Pareto efficiency is fine and there always has to be a cost benefit analysis of the value added in every process, but we miss or frustrate too many users by not moving beyond the confines of the cost-benefit, by just leaving the ‘Exceptioners‘ dangling, frustrated and bemused.  If the old adage holds true that one negative word of mouth feedback is the equivalent of 10 positive comments, then that 10% exception item begins to be of major concern.  Even at a lower tolerance threshold of say 5% exceptions and negative experiences, the risk and cost associated with negative customer / client feedback seems worth the effort to pay a bit more attention to managing the DESIGN and process loops to effectively deal with the exceptions.  We’ll leave efficiency at the front door for the moment…

theMarketSoul ©2013

In the Cloud, Structure is everything!

We have been having several conversations with colleagues and practitioners in both the Enterprise Strategy and Architecture space around both Cloud Computing and the Integrated Service IT delivery space.

Our brief conclusion is that Organisational Structure is everything.

We believe that you cannot effectively move IT Service delivery into the ‘Cloud’ and / or integrate some of the hybrid Cloud solutions and other architecture requirements, without fundamentally adjusting / realigning your organisational structure to fit the new model or modus operandi.

Therefore, the first item on the IT Change Management agenda should be a fundamental rethink and adjustment of Structure.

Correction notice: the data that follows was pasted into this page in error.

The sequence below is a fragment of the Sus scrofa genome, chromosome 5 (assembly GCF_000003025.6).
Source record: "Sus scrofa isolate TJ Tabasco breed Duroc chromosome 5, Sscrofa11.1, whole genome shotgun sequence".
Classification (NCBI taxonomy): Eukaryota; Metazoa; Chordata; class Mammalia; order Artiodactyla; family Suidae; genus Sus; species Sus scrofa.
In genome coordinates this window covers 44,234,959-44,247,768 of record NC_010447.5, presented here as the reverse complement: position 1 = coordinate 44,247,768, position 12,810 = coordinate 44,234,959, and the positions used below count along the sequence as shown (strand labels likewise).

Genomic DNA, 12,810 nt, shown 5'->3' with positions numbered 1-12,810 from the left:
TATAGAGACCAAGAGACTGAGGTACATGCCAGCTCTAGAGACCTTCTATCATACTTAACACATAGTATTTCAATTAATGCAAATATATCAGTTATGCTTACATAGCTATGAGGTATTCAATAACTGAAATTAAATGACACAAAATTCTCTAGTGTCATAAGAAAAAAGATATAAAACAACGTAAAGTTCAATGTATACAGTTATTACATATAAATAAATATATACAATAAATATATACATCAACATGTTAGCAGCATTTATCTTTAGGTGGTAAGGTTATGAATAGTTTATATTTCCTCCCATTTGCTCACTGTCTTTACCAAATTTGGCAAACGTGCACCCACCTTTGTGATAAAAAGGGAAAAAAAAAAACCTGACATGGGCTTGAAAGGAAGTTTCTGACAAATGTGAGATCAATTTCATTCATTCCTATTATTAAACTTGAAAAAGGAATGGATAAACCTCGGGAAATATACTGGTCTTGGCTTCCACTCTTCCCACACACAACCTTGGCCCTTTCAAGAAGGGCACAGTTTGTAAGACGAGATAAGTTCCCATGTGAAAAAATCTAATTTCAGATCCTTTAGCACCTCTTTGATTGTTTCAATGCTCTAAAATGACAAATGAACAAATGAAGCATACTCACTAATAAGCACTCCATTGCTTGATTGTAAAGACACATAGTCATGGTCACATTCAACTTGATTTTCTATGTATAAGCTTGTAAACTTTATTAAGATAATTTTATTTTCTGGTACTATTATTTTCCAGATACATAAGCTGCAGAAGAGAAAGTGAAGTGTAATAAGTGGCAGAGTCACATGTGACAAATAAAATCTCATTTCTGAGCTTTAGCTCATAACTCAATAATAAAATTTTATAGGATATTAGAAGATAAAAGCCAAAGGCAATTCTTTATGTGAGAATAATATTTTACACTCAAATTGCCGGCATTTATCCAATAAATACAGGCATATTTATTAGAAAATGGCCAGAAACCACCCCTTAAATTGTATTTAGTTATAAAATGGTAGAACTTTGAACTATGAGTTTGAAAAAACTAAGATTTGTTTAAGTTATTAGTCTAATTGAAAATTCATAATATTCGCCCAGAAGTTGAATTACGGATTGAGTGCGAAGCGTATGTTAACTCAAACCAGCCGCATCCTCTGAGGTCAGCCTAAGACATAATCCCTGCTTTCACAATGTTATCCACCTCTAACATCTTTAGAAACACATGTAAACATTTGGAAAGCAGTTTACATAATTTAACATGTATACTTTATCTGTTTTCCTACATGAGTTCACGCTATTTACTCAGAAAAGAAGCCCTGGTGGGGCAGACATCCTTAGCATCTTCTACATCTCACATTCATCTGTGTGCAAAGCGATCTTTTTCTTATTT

What usually happens is that once IT Services gets delivered into divisionalised organisations, the service quality and cost gets fragmented and ‘scope drag’ and loss of focus and control occurs.

This makes us conclude that maybe the same approach utilised in Natural Gas extraction, namely ‘Fraking’ should be utilised in IT Service delivery, in the absence of Organisational Structure change:

Go in deep and then cut across the silos in order to get to the core solution (service) delivery, because in the absence of structural service alignment, the only other option is to be as scientific and innovative as you possibly can.

theMarketSoul ©2011

An Insight into Cloud Computing

It strikes us that managing IT Service delivery maturity is a bit like the ‘Clouds’ before the major storm.

Everyone is rushing around battening down the hatches, because the frameworks and tools are so rigid and require protecting; rather than having ‘modular’ solutions available that are both flexible enough to withstand the battering of the storm; yet can be re-instated very quickly and efficiently, should the storm have managed to ‘flatten’ the landscape.

We will begin to explore some of the Cloud Computing economic and philosophical issues in a series of new articles to follow.

theMarketSoul ©2011